My partner got shot in the face... and I was collateral damage
In PoliceOne "First Person" essays, PoliceOne Members candidly share their own unique personal insights on issues confronting cops today, as well as opinions, observations, and advice on living life behind the thin blue line
By Jeff McGill, PoliceOne Member
“Shots fired, officer down” — four words LEOs never want to hear. The shooting was over in mere seconds. One of us was shot.
As law enforcement officers, we all know the risk of being shot, but I never thought about the injuries that come from not being shot.
I think of myself as collateral damage. While I won’t pin that label on anyone else, I’m sure that after I explain my situation, you — or someone you know — may also be collateral damage.
When the shooting started, I could see the rounds hitting the car my partner had taken cover behind. I began moving toward where I believed the bad guy was firing from, and while approaching, I saw the spray of blood from my partners face out of the corner of my eye.
It has replayed in my mind on a never-ending loop.
As I broke the plane I saw the bad guy going to the ground, shot multiple times. With plenty of guns at the ready for any further threat, my focus shifted to my partner.
He was still conscious, and a puddle of blood was forming on the ground from the 9mm round to his right cheek bone.
He was calmer than I or anyone else at the scene.
The load-and-go decision was quick.
Minutes later, I was standing in an emergency room with my partner lying on a hospital table. I mustered up my only words and told him “we got this” and “not to worry” — I felt I was lying right to his face.
What Do You Say?
My partner was sedated and I seemed to be alone in the ER forever, waiting for his wife to arrive.
Nothing seemed to be happening fast enough for me. My agitation increased. I remember my face being numb from the anxiety and stress — a very strange feeling.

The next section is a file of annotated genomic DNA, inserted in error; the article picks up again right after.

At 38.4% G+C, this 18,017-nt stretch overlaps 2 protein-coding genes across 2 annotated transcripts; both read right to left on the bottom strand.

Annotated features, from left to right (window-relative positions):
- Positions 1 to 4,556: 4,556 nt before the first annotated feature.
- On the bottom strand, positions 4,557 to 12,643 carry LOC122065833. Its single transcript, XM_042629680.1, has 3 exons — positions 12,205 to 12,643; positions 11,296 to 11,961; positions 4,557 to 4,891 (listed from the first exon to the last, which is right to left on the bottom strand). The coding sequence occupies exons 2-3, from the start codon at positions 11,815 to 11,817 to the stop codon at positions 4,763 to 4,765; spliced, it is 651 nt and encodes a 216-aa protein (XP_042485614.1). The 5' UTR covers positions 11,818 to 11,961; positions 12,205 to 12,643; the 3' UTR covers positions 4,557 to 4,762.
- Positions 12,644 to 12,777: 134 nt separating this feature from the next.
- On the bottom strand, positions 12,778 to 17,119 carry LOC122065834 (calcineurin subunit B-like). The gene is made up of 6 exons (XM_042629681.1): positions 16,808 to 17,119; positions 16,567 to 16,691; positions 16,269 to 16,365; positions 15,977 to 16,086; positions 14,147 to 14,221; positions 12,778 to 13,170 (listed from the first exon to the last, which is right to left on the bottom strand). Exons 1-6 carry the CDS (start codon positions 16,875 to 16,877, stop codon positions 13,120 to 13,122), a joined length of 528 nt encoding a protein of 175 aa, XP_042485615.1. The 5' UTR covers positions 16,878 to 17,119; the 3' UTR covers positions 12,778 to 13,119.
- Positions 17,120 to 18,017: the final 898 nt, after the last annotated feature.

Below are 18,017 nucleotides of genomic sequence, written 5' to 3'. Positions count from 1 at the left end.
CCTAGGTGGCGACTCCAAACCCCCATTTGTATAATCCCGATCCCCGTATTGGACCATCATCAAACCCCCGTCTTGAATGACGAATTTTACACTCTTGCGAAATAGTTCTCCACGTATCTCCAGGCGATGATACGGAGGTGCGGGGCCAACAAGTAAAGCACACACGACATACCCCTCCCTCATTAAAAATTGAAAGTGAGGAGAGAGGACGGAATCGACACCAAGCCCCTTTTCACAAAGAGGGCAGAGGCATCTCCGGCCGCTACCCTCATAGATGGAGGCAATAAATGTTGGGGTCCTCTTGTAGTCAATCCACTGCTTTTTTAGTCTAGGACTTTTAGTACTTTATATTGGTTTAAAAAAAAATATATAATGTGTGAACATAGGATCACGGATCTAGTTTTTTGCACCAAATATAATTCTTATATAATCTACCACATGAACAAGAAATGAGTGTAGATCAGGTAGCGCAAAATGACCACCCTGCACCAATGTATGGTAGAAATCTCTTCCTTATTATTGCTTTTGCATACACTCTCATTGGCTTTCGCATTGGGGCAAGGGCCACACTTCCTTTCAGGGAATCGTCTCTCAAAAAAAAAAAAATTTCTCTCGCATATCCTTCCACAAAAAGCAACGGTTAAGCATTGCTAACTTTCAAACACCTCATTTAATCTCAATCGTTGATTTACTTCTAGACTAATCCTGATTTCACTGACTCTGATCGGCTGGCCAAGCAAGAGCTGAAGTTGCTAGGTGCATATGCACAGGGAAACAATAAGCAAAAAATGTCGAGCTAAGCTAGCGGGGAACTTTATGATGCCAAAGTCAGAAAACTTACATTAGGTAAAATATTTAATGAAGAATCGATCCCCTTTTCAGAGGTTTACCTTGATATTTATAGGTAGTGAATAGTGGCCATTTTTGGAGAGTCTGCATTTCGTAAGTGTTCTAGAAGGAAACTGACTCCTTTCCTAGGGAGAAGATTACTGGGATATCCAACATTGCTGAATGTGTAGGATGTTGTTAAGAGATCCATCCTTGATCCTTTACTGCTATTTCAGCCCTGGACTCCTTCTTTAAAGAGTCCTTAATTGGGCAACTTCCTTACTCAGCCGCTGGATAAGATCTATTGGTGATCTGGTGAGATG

When his wife arrived I handed her his wedding ring. I passed on what could have been his last words (as far as I knew) and then, we waited.
After a time I left the room to breathe — I’m sure I hadn’t in some time.
I spoke with dozens of officers and family asking me how my partner was, but it was all a blur.
I gave the standard response. “He’s OK. I’m OK.”
But that was far from the truth.
Multiple people have told me that I appeared as if I was in shock — others have told me we had conversations that I will probably never recall.
This was just the beginning of my memory issues.
I headed back to the hospital. The drive over there was unbearable. I was shaking, my heart rate was skyrocketing, my hands were sweaty and I was on the verge of a panic attack.
It wasn’t until late that I understood I was relating driving to the shooting — and the lack of control over the situation — as I drove to the hospital unable to help my partner.
During the days that followed, those of us who were there when the rounds were flying started talking about it. Telling the story, rehashing the steps, and helping each other fill in the gaps in our memory. I learned I did things in the middle of the gun smoke that I couldn’t remember. It was very strange to be so sure something did or didn’t happen, only to find out the opposite was true.
My partner and I had read, discussed, and been involved in several critical incidents — and their aftermath — long before this shooting. The stress, the anger, the sleep disruption, and the memory issues were not a surprise.
However, I still found myself feeling like I was part of my own psychological experiment. I could recognize what was happening to me but I was unable to stop it or prevent it. The more issues I had, the more irritated I became — the more irritated I became, the more issues I had. A vicious cycle.
Almost a year later, there were still had times when I could feel it all flooding back. My memory was not as sharp as it had been, as if my brain dumped anything that it decided wasn’t important.
It was tough for me to stay focused. I can only attribute that to the idea that if you’re not shooting a gun at me and my friends, you don’t really need my full attention.
It affected my work and home life. I found myself missing turns as I drove, despite knowing where I was going. I couldn’t recall a simple list of things to do even if I just made them.
It has improved over time and I would consider myself at “a new normal” now.
One of us is living with the physical injuries — my partner lived, and will probably tell his story in this very space — and the rest of us are living with the psychological injuries.
The “collateral damage” stretches beyond those of us who were there at the scene or at the hospital that day. Anyone who knows either my partner or one of the officers who was there that day remembers where they were when they got the call. They remember the feeling in their stomach and the thoughts running through their mind.
And like us, they too, will never forget.
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